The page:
Circular reasoning, from the Latin Circulus in Demonstrando, occurs when the end of an argument comes back to the beginning without having proven itself. This form of reasoning is considered a pragmatic defect, or informal fallacy, rather than a formal logical fallacy because it follows a valid pattern of argument: A proves B. However, unlike a logical argument, B depends on A to be true, causing the statement to loop back around.
Circular reasoning is also known as circular questioning or circular hypothesis. It can be easy to spot because both sides of the argument are essentially making the same point. For example:
Everyone loves Rebecca, because she is so popular.
You must obey the law, because it's illegal to break the law.
Harold's new book is well written, because Harold is a wonderful writer.
America is the best place to live, because it's better than any other country.
Violent video games cause teens to be violent, because violent teens play violent video games.
All of these statements cause the listener to ask, "But how can you be so sure?" They offer no valid evidence besides the assertion that A proves B.
Politicians are well versed in rhetoric, but can often damage their arguments with circular reasoning. A common political example involves explaining that a particular policy should not be legal because it is not yet lawful. Another example might be that an elected official should be respected because they are an elected official.
A modern use of circular reasoning relies on a listener's belief in "fake news" to claim that negative press coverage is untrue. The politician then uses the negative press coverage as proof that the news is inaccurate.
Look at this quote from Donald Trump in February 2017:
"The news is fake because so much of the news is fake."
Perhaps the most famous literary example of circular reasoning leading to a paradox - or a situation in which two realities cannot exist - is the common "What came first: the chicken or the egg?" question.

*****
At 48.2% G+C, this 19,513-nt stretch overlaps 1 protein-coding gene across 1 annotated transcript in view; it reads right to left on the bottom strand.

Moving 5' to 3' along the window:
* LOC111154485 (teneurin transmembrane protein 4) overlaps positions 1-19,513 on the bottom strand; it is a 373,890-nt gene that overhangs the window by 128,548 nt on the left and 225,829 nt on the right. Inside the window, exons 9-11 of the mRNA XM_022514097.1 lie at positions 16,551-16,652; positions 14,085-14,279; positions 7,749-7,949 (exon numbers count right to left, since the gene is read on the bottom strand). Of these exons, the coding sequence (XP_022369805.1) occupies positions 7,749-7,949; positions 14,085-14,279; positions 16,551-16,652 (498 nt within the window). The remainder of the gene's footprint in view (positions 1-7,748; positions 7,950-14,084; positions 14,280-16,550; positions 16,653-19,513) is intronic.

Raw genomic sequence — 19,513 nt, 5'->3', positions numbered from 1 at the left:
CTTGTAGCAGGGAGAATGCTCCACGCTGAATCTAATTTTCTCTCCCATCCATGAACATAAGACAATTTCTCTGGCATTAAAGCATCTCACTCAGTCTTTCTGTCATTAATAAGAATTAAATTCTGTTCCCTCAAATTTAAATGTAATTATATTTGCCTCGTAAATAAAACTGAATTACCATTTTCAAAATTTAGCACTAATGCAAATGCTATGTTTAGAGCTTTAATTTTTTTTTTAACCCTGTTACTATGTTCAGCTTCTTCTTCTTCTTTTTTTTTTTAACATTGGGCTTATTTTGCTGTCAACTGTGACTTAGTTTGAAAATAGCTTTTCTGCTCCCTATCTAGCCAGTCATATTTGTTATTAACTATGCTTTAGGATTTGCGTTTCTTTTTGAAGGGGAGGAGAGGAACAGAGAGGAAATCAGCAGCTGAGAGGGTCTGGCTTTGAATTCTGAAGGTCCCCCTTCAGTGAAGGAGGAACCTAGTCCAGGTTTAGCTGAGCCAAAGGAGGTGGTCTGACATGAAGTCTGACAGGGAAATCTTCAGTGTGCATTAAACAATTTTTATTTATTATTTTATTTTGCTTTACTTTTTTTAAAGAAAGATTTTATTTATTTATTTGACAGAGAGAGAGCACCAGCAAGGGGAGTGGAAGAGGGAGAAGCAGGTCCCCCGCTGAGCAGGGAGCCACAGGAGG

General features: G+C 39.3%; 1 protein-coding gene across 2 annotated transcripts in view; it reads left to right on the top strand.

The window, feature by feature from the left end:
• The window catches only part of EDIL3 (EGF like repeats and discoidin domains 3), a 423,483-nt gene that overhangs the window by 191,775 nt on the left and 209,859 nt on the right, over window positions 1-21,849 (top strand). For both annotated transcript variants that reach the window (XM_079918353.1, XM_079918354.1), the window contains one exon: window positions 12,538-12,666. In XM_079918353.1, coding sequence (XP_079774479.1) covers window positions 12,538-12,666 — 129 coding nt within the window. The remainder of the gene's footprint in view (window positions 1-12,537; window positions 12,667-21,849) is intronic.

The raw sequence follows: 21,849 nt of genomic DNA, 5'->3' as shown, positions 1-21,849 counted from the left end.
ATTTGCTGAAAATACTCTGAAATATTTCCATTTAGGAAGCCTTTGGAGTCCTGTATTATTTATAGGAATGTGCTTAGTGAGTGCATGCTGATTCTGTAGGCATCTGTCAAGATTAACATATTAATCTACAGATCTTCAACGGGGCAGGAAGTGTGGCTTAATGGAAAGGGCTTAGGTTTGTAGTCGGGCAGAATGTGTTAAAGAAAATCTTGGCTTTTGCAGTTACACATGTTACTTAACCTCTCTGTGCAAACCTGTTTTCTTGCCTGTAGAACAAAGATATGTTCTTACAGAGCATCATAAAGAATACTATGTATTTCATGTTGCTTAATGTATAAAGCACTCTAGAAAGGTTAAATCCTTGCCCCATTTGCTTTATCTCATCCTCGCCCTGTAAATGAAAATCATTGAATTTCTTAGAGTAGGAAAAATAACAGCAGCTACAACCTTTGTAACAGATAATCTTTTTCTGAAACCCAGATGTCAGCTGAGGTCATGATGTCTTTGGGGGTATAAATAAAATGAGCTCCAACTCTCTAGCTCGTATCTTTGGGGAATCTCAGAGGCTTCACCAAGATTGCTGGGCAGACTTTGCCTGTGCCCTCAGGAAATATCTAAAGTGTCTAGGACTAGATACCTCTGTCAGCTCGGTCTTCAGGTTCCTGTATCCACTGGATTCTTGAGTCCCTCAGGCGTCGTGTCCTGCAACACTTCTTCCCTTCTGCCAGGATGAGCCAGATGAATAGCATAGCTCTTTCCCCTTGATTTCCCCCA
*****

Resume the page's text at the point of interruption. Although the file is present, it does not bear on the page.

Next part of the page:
Readers find themselves following a circular road:
A chicken must come from an egg.
But, an egg cannot exist without a chicken laying it.
But, a chicken must come from an egg…
A popular literary example of circular reasoning is the titular "catch" from Joseph Heller's Catch-22.
"Sure there's a catch," Doc Daneeka replied. "Catch-22. Anyone who wants to get out of combat duty isn't really crazy."
The narrator explains that the only way to avoid air combat was to claim insanity; however, recognizing the danger of these missions established one's sanity. The phrase "catch 22" has become a colloquialism that describes being trapped in a circular argument with no way out.
Roughly translated from the Latin phrase Petitio Principii, begging the question describes an argument that assumes the first part is true in order to prove the second - much like circular reasoning. In fact, modern usage often considers these concepts interchangeable.
However, there are some nuances in the circularity of the argument that separates them.
Begging the question arguments can be circular arguments as well. For example:
Eighteen-year-olds have the right to vote because it's legal for them to vote.
This argument is circular because it goes right back to the beginning: Eighteen-year-olds have the right to vote because it's legal. It's legal for them to vote because they have the right to vote. The listener requires additional evidence to get out of the argument loop.
Because begging the question simply asks that you assume the first part of the argument, it doesn't necessarily need to be circular. For example:
Eighteen-year-olds are mature, so they should have the right to vote.
The listener is asked to assume that 18-year-olds are mature in order to agree that they should have the right to vote. The argument is not circular, because they don't need to agree with their right to vote in order to agree that they are mature.
The best way to get out of a circular argument is to ask for more evidence. Whether you are arguing with someone who relies on their conclusion to prove their premise, or you are writing a potentially circular argument in an essay, adding outside evidence can end the loop. Being open to changing your mind based on evidence is important when keeping an argument from becoming circular.
Eliminating fallacies is an important step when crafting rhetorical arguments. Learn more about other logical fallacies -- like the straw man fallacy that's based on attacking a distorted version of the original claim, or the post hoc ergo propter hoc fallacy, which infers a causal relationship where one might not exist -- to ensure that your argument is truly valid. This is how you can avoid falling for a flawed assertion too!